On walks the Deerhound Lurcher barks aggressively at other dogs.
At home Daniel is a well-behaved, quite self-contained but friendly boy, four years of age. The gentleman has had him for two years.[divider type=”white”]
He lived on a narrow boat
For the first two years of his life Daniel lived on a narrow boat.
He has had several years to rehearse barking at other dogs in order to drive them on their way. When he barks aggressively, it works! The dogs carry on walking.
Living on a boat, this I’m sure has been the case. I have been to several dogs living in marinas that are very reactive to people and particularly dogs passing along the bank or walking down their pontoon.
Now in a house with the gentleman, Daniel continues to rehearse the territorial and protective behaviour. From the front windows he barks aggressively at people passing with their dogs. He barks aggressively at any animal that dares to come into his garden. Even the more distant dogs that he hears shouldn’t be there.
This behaviour is understandable really when a dog feels in some way restricted, whether out on a lead, in a house or trapped in a narrow boat.[divider type=”white”]
If free, he would increase distance
If Daniel were roaming free he would simply increase distance and stay out of the way. Videos of dogs in countries where they wander freely show that dogs seldom stand barking at other dogs to make them go away. They remove themselves.
Up until now, nothing has been done to make him feel more confident around other dogs when he is trapped on lead. To the contrary. When he barks aggressively he is held even more tightly and not allowed to increase distance as the dog gets nearer.
It’s exactly the opposite needing to happen. Seeing another dog should become good news or at the very least something non-threatening to ignore.[divider type=”white”]
Daniel seems to be a beautifully calm dog at home, but this can disguise things going on inside him. His basic state of mind plays a big part. For this reason there are various things to do at home as well like working on getting instant eye contact and attention.
At home, too, he will now be unable to rehearse barking at windows. They will pull blinds and shut doors.
At home in his garden, Daniel will begin to associate dogs he hears barking in the distance with something good (counter-conditioning).[divider type=”white”]
Barks aggressively? Too close.
On walks the man will now use systematic desensitisation. Daniel will be aware of other dogs but at an acceptable distance. Avoiding dogs altogether won’t help at all.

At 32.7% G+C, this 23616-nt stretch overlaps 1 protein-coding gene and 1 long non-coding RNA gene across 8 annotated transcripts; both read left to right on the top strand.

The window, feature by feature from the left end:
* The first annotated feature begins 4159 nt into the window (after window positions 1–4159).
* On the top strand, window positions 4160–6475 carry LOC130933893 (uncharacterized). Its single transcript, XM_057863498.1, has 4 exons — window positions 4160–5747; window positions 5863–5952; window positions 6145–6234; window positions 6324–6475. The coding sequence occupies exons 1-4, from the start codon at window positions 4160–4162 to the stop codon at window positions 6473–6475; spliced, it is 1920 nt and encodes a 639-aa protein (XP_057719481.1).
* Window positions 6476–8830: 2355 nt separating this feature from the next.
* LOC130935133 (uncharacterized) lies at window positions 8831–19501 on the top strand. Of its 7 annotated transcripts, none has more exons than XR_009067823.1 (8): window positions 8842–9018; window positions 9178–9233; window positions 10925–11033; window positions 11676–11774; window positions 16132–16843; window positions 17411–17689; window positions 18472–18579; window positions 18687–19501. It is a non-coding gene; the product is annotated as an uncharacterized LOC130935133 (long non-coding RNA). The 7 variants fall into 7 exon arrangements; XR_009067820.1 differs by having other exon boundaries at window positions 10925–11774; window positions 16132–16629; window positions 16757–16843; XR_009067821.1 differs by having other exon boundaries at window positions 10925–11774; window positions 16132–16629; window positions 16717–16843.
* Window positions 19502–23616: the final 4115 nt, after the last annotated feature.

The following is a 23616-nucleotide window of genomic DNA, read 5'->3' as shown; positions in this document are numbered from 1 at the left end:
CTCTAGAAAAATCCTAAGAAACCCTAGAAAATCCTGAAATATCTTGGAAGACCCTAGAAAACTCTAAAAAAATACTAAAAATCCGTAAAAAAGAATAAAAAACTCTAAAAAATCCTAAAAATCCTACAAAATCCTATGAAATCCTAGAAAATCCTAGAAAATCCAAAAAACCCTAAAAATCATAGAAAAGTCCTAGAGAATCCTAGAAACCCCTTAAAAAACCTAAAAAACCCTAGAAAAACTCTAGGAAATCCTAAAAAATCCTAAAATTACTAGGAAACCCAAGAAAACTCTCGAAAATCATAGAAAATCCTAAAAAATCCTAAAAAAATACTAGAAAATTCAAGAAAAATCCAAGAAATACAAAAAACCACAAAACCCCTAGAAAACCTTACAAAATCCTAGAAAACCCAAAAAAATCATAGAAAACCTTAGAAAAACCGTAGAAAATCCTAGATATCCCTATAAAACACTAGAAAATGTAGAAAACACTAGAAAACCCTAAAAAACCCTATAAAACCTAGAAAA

Then he can apply counter-conditioning. This basically helps to neutralise Daniel’s negative feelings towards dogs by associating them with something he loves. I suggest chicken. He won’t get chicken at any other time – only when he sees another dog and from a comfortable distance.
The whole thing has to be systematic and planned. Listen to this very short excerpt from my BBC 3 Counties Radio phone-in. It’s only just over a minute long. https://youtu.be/7HNv-vsnn6E
Over time Daniel will be encouraged to look away from the dog and to the gentleman – for chicken.
It’s a slow process.[divider type=”white”]
Daniel barks aggressively at another dog to increase distance, but he may also react in another way. He gets very excited when he sees a small dog, a cat or any animal small or fast enough to be considered prey. Then his prey-drive instinct kicks in.
The gentleman can redirect the dog’s instinct to chase if he catches it fast enough. Currently, the only way he can let Daniel off lead is when the dog is running after a ball, which he does multiple times. Repeated chasing after balls fires him up for more chasing. It’s not natural. Chasing by a Lurcher in real life would be after one animal. When he’s caught it, there would be a break from chasing.
There will be no more ball play on walks.
There is plenty of sniffing to do and a world to explore. Starved of his ball, it will gain even more value to Daniel.
Using a long line, the man can now work on redirecting Daniel’s prey drive onto something acceptable – that ball! As soon as the dog’s body language tells him that his chase instinct is kicking in, he will throw the ball in the opposite direction.
It is particularly important Daniel comes to feel better about other dogs. In a couple of months the man is re-homing another Lurcher from a friend who is going overseas and can’t take him. We have discussed the best ways of introducing the two dogs when the time comes.[divider type=”white”]